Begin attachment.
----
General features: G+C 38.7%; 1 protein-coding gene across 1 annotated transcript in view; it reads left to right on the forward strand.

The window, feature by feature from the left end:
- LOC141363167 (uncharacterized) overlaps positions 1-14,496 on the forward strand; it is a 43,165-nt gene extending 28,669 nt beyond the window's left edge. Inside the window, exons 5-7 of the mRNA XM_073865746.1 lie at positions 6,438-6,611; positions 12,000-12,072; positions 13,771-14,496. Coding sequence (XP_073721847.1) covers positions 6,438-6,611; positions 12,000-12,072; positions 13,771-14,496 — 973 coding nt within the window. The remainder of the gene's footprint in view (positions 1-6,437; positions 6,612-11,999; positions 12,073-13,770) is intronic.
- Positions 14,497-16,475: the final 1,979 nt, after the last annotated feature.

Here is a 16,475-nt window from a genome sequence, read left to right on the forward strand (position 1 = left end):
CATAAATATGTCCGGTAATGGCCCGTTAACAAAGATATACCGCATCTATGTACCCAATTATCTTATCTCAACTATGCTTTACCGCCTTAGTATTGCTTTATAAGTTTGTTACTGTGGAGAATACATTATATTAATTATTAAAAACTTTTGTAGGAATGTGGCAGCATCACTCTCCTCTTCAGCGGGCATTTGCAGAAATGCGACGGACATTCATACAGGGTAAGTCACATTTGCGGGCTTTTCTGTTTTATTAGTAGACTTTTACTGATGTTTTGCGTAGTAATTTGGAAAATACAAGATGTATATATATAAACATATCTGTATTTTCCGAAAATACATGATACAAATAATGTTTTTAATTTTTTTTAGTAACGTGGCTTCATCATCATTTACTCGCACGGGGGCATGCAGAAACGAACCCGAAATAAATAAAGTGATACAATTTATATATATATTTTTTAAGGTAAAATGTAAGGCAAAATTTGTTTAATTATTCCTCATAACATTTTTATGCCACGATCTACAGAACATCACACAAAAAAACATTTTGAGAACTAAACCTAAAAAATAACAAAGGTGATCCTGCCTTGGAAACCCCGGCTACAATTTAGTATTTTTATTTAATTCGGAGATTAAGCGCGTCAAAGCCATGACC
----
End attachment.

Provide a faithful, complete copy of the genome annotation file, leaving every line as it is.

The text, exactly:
General features: G+C 38.7%; 1 protein-coding gene across 1 annotated transcript in view; it reads left to right on the forward strand.

The window, feature by feature from the left end:
- LOC141363167 (uncharacterized) overlaps positions 1-14,496 on the forward strand; it is a 43,165-nt gene extending 28,669 nt beyond the window's left edge. Inside the window, exons 5-7 of the mRNA XM_073865746.1 lie at positions 6,438-6,611; positions 12,000-12,072; positions 13,771-14,496. Coding sequence (XP_073721847.1) covers positions 6,438-6,611; positions 12,000-12,072; positions 13,771-14,496 — 973 coding nt within the window. The remainder of the gene's footprint in view (positions 1-6,437; positions 6,612-11,999; positions 12,073-13,770) is intronic.
- Positions 14,497-16,475: the final 1,979 nt, after the last annotated feature.

Here is a 16,475-nt window from a genome sequence, read left to right on the forward strand (position 1 = left end):
CATAAATATGTCCGGTAATGGCCCGTTAACAAAGATATACCGCATCTATGTACCCAATTATCTTATCTCAACTATGCTTTACCGCCTTAGTATTGCTTTATAAGTTTGTTACTGTGGAGAATACATTATATTAATTATTAAAAACTTTTGTAGGAATGTGGCAGCATCACTCTCCTCTTCAGCGGGCATTTGCAGAAATGCGACGGACATTCATACAGGGTAAGTCACATTTGCGGGCTTTTCTGTTTTATTAGTAGACTTTTACTGATGTTTTGCGTAGTAATTTGGAAAATACAAGATGTATATATATAAACATATCTGTATTTTCCGAAAATACATGATACAAATAATGTTTTTAATTTTTTTTAGTAACGTGGCTTCATCATCATTTACTCGCACGGGGGCATGCAGAAACGAACCCGAAATAAATAAAGTGATACAATTTATATATATATTTTTTAAGGTAAAATGTAAGGCAAAATTTGTTTAATTATTCCTCATAACATTTTTATGCCACGATCTACAGAACATCACACAAAAAAACATTTTGAGAACTAAACCTAAAAAATAACAAAGGTGATCCTGCCTTGGAAACCCCGGCTACAATTTAGTATTTTTATTTAATTCGGAGATTAAGCGCGTCAAAGCCATGACC